As NJ Mulls Medical Marijuana Law, MS-Sufferer Faces Jail

Garden State could be the 14th in the nation to legalize medical marijuana

New Jersey's legislature may be on the brink of passing a medical marijuana law, but it may be too late for MS-sufferer John Wilson of Franklin Township.

"This is as good an example as we could possibly have of allowing people who are suffering progressive disease to get some pain relief," said State Senator Ray Lesniak (D-Union County), of  Wilson, who will stand trial on drug charges next month.

Lesniak is supporting a measure in the Legislature that would make New Jersey the 14th state in the nation with a medical marijuana program.

A National Guard training flight spotted 17 pot plants growing in Wilson's backyard two summers ago, and notified lawmen. The most severe charge they filed was first degree maintaining or operating a drug production facility. That crime carries a penalty of up to 20 years in prison.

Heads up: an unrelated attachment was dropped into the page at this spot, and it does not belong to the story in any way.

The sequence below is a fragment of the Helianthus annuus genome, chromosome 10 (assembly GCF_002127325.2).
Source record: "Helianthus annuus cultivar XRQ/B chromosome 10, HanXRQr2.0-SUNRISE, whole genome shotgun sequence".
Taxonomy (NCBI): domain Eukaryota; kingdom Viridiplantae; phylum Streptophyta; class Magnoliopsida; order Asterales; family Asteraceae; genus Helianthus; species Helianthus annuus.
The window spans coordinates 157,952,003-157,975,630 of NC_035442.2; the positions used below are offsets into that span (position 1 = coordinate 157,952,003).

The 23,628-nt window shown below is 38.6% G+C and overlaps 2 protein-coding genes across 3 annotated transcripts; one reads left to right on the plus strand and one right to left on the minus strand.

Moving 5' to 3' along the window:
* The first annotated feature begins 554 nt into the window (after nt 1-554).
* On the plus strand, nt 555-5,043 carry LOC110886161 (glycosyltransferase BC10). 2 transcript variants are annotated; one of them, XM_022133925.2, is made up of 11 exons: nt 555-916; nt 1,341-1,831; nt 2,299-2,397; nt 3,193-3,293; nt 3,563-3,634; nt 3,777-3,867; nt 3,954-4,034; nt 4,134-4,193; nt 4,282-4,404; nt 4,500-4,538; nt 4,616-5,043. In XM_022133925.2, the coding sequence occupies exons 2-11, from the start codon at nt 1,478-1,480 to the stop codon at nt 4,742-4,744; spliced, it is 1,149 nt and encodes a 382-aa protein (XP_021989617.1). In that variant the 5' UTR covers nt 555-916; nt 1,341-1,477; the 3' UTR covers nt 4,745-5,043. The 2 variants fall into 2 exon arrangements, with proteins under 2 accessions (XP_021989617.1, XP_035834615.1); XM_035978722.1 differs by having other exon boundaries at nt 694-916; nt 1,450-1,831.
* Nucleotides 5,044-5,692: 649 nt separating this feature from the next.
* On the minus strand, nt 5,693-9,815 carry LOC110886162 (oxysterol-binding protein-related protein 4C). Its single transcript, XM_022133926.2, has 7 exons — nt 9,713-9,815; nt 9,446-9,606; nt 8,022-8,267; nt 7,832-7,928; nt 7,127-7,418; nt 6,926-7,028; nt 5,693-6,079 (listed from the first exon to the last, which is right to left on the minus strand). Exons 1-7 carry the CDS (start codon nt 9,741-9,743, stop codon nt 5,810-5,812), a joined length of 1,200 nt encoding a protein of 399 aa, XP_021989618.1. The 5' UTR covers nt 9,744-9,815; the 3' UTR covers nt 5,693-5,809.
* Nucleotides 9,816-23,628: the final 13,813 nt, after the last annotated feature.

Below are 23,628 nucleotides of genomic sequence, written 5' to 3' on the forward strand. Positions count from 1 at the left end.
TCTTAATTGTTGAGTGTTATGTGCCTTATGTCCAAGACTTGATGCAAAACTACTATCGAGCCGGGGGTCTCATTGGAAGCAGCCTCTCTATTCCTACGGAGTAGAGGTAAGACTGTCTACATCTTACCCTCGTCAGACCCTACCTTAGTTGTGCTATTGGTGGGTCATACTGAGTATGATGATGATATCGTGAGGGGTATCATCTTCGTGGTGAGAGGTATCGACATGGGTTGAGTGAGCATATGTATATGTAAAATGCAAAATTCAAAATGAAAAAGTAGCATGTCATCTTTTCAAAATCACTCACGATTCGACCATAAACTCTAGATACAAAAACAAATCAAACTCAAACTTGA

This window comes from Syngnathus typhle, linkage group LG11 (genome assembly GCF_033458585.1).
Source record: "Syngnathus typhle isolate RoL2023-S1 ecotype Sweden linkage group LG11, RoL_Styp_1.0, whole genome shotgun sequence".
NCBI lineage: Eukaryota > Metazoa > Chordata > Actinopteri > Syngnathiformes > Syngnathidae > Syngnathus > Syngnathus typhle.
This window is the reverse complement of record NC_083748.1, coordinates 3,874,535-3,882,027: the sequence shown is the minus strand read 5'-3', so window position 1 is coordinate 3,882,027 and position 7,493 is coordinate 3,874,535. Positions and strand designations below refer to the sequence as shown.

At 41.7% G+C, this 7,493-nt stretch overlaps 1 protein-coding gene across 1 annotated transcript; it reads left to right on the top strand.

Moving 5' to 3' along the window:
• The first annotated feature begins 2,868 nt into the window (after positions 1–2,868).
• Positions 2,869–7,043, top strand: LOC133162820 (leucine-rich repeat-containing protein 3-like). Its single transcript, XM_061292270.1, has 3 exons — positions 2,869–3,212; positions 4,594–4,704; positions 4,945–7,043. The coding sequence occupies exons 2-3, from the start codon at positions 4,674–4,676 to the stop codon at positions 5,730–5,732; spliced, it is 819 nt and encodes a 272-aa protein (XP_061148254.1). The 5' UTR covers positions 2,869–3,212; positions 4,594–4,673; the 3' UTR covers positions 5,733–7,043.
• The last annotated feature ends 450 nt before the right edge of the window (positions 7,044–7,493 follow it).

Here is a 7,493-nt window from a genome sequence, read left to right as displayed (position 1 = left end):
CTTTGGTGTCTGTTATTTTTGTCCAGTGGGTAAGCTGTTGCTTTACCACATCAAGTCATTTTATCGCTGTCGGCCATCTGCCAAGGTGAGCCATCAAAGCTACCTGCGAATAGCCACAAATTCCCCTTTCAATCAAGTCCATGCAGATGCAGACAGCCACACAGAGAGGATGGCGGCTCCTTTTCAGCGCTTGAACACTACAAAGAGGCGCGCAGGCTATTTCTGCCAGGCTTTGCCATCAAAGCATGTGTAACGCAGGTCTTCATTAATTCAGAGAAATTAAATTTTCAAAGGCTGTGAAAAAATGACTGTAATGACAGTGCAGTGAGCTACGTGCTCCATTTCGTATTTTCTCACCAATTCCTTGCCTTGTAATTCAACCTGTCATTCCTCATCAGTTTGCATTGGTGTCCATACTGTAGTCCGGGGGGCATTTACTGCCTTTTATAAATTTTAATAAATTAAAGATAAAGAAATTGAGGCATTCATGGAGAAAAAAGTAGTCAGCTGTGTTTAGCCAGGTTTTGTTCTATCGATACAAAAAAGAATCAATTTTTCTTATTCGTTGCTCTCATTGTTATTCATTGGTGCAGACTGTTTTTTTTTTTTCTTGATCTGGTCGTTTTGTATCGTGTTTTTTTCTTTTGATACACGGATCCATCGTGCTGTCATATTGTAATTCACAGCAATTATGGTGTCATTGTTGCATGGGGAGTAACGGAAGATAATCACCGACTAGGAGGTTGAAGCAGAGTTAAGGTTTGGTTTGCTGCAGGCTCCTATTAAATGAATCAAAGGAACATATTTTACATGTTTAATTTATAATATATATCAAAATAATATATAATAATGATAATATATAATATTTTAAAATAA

Wilson, who has no medical insurance and is self-employed, selling items on E-bay, says he simply can't afford the $2,000 a month that his doctors say he would need in prescription medicine.

"I've never been in prison before and don't want to go there because I know my health with definitely deteriorate," said the 36-year-old.

The judge who will preside at his trial has already ruled that Wilson's medical condition cannot be used in his defense. Attorney James Wronko could only say, "Jurors are pretty good at discerning the facts of cases. They get a feel for it."

Opponents of medical marijuana argue that legalizing the drug even for a few in need still sets a bad precedent for young people that society is trying to keep off drugs.

But supporters say strict enforcement of laws they generally endorse, without the medical marijuana exception, turn people like Wilson into criminals.

While the state legislature decides in the next few weeks whether or not to approve a medical marijuana law --one version has already passed the State Senate -- Sen. Lesniak says he is writing Governor Jon Corzine now to ask him to pardon Wilson, even before the trial begins.

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